The picture below recently appeared on several Arabic social media and websites. Its caption says: “First female slave market in Deir ez-Zur,” a Syrian region that is 20 percent Christian and is currently occupied by the Islamic State of Iraq and Syria.
Regardless of its origin or authenticity, it’s true significance is that it perfectly relays what we do know is going on in Syria — from fatwas permitting men to rape women, to fatwas calling on women to engage in the sex jihad, including against their will.
The jihadis are demanding sexual satisfaction and rewards for their sacrifices, and they are getting it.
This is a reminder of what Abu Ishaq al-Huwaini, a popular Salafi preacher in Egypt, said on Hikma TV back in 2011. He explained that after jihadi conquests, the properties and persons of “infidel” inhabitants are to be seized as ghanima, or “spoils of war,” distributed among the Muslim jihadis or taken to “the slave market, where slave-girls and concubines are sold.”
Huwaini referred to these sex slaves by the dehumanizing appellation that the Koran gives them, ma malakat aymanukum—“what [not whom] your right hands possess”—in this context, sex-slaves: “You go to the market and buy her, and she becomes like your legal mate—though without a contract, a guardian, or any of that stuff—and this is agreed upon by the ulema. In other words, when I want a sex-slave, I go to the market and pick whichever female I desire and buy her.”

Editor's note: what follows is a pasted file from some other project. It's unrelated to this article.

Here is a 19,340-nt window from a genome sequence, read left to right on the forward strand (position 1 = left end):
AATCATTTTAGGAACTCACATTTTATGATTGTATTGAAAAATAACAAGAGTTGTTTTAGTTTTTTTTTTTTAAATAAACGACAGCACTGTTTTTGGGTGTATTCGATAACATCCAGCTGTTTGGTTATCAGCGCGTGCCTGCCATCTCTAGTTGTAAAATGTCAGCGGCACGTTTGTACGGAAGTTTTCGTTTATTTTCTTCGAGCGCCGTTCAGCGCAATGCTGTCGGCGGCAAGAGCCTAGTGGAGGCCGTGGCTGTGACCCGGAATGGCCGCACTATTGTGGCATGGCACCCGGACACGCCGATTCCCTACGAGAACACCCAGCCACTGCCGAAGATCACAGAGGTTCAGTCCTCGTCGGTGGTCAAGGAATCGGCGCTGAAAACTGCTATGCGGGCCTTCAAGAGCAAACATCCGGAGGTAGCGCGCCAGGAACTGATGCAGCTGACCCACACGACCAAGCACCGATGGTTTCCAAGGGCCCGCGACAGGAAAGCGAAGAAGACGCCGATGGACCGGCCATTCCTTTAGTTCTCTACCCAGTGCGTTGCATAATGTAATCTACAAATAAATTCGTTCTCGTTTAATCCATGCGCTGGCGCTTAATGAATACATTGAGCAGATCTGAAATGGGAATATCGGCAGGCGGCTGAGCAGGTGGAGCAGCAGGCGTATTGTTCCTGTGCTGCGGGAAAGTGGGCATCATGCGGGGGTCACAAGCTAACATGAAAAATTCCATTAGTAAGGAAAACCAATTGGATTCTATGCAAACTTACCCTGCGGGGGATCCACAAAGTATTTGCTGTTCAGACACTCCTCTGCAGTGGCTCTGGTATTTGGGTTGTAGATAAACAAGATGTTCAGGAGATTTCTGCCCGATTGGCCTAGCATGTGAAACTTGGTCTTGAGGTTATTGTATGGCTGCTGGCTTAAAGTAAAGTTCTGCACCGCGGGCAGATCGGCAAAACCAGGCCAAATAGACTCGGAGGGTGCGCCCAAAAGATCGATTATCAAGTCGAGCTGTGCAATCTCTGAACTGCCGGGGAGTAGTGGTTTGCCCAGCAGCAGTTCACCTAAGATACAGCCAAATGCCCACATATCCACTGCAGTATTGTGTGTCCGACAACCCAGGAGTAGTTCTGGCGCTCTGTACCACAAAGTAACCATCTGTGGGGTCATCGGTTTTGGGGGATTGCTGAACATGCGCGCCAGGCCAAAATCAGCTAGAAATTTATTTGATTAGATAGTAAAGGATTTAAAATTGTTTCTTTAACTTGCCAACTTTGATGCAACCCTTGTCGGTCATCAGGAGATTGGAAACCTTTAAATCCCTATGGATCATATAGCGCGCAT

But of course this notion does not originate with Huwaini. In Koran 4:3 Allah commands Muslim men to “Marry such women as seem good to you, two and three and four… or what your right hands possess.” As Huwaini points out, Islam’s ulema, or “scholars,” are unanimously agreed that “what your right hands possess” is simply a sex-slave taken during a jihad raid. Linguistic evidence further suggests that she is seen more as an animal or a possession than a human—hence their inhuman treatment, as possessions to be bought and sold (and as recently confirmed by a top ranking Egyptian Salafi).
Reprinted with author’s permission